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Monday, July 31
Fortunate Card, Lawbook notch victories

Calder's 21st annual Florida Stallion Stakes, a series that serves to showcase the best juvenile progeny of the state's considerable stallion roster, kicked off Aug. 10 with a pair of races that were, in the words of track announcer Phil Saltzman, "nail-biters."

Fortunate Card
And though some of those victorious nails belonged to trainer Henry Collazo and jockey Roger Velez, who flew solo after teaming up just last year to win two-thirds of the series' open division with Carey's Gold, cuticles were being shaved as well in Saratoga, N.Y. That was where Richlyn Farm's principals Dick and Evelyn Pollard watched their Fortunate Card eek out the narrowest of wins over Heavenly Miss in the filly half of the matched $75,000, six-furlong races, the Desert Vixen.

"This is just so terrific," said Dick, a retired Bank of Boston executive who with his wife owned and operated a Marion County farm until selling it, along with his broodmare band, two years ago. "We were offered $130,000 for her after her last race: and that was when she lost in a maiden race!"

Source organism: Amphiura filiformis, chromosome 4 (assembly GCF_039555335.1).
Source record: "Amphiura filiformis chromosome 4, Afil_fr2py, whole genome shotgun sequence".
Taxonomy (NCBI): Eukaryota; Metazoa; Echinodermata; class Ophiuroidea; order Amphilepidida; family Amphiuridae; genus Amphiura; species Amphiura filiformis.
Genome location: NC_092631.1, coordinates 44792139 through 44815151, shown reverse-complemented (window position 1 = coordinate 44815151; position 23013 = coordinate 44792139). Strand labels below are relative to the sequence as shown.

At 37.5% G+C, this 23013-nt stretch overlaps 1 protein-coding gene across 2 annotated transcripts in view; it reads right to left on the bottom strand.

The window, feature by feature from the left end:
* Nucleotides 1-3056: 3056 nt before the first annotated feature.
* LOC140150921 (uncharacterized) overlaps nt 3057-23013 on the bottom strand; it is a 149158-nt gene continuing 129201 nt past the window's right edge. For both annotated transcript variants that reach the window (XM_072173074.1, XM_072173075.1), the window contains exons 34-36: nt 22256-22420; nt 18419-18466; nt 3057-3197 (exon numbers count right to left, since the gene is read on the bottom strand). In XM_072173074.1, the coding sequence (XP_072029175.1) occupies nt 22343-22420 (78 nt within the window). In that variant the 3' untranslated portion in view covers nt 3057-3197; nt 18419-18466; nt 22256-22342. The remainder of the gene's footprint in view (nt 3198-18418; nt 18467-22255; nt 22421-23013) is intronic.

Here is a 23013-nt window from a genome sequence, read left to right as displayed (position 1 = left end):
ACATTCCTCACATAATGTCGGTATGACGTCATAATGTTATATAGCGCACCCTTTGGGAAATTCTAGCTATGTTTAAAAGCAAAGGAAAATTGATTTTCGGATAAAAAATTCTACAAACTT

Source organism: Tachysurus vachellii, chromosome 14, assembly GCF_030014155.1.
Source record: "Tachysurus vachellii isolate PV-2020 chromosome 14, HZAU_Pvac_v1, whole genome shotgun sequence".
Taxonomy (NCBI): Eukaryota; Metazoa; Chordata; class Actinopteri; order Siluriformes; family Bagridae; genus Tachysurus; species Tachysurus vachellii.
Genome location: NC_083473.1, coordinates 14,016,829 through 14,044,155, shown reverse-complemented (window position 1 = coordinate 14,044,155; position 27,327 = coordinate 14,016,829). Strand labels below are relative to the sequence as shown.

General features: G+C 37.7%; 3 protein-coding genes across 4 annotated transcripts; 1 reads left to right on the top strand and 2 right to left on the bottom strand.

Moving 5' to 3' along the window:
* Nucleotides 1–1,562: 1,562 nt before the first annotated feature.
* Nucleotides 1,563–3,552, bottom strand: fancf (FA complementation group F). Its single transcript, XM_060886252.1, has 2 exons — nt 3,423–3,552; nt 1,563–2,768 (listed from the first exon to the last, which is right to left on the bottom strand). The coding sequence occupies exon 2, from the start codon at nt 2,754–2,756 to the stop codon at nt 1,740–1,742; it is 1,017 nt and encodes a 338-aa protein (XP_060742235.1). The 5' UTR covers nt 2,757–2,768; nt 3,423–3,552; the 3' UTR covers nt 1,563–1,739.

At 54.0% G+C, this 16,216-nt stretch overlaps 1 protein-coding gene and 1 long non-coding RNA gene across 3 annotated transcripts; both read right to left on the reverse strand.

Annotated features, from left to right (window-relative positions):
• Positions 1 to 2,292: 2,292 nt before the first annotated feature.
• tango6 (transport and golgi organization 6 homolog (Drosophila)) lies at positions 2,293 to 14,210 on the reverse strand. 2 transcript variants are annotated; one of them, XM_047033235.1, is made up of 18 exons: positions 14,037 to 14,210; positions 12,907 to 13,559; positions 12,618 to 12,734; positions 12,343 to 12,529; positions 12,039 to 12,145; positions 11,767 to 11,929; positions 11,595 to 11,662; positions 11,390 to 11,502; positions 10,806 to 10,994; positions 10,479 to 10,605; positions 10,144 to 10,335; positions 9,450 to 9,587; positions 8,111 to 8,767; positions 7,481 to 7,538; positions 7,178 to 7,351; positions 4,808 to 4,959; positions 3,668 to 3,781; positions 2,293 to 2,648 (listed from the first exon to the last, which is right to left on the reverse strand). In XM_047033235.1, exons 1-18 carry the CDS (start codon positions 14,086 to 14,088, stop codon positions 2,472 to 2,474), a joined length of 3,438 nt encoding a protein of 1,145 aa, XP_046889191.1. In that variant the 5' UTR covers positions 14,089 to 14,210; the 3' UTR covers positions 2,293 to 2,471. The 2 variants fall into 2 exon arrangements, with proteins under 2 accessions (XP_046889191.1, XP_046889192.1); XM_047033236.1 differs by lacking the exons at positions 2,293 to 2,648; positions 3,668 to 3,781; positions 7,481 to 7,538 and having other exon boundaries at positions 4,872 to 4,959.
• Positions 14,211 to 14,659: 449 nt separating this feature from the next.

That race, the debut effort by the daughter of Fortunate Prospect himself a Stallion Stakes contestant in 1983 -- resulted in a narrow loss on July's Summit of Speed card, but it did little to extinguish the flame that Collazo had been carrying ever since he saw the filly at April's Ocala Breeders' Sales Company 2-year-old auction.

"I bought her with the sole purpose of getting to the Stallion Stakes, and even though she lost on Summit of Speed day, with the trouble she had I considered that a winning effort," beamed the trainer. "Like Sebastian (jockey Madrid) said she was just toying with them -- just like she's been toying with everything else I have in my barn. I've been training her with some of my older horses and they just can't keep up with her."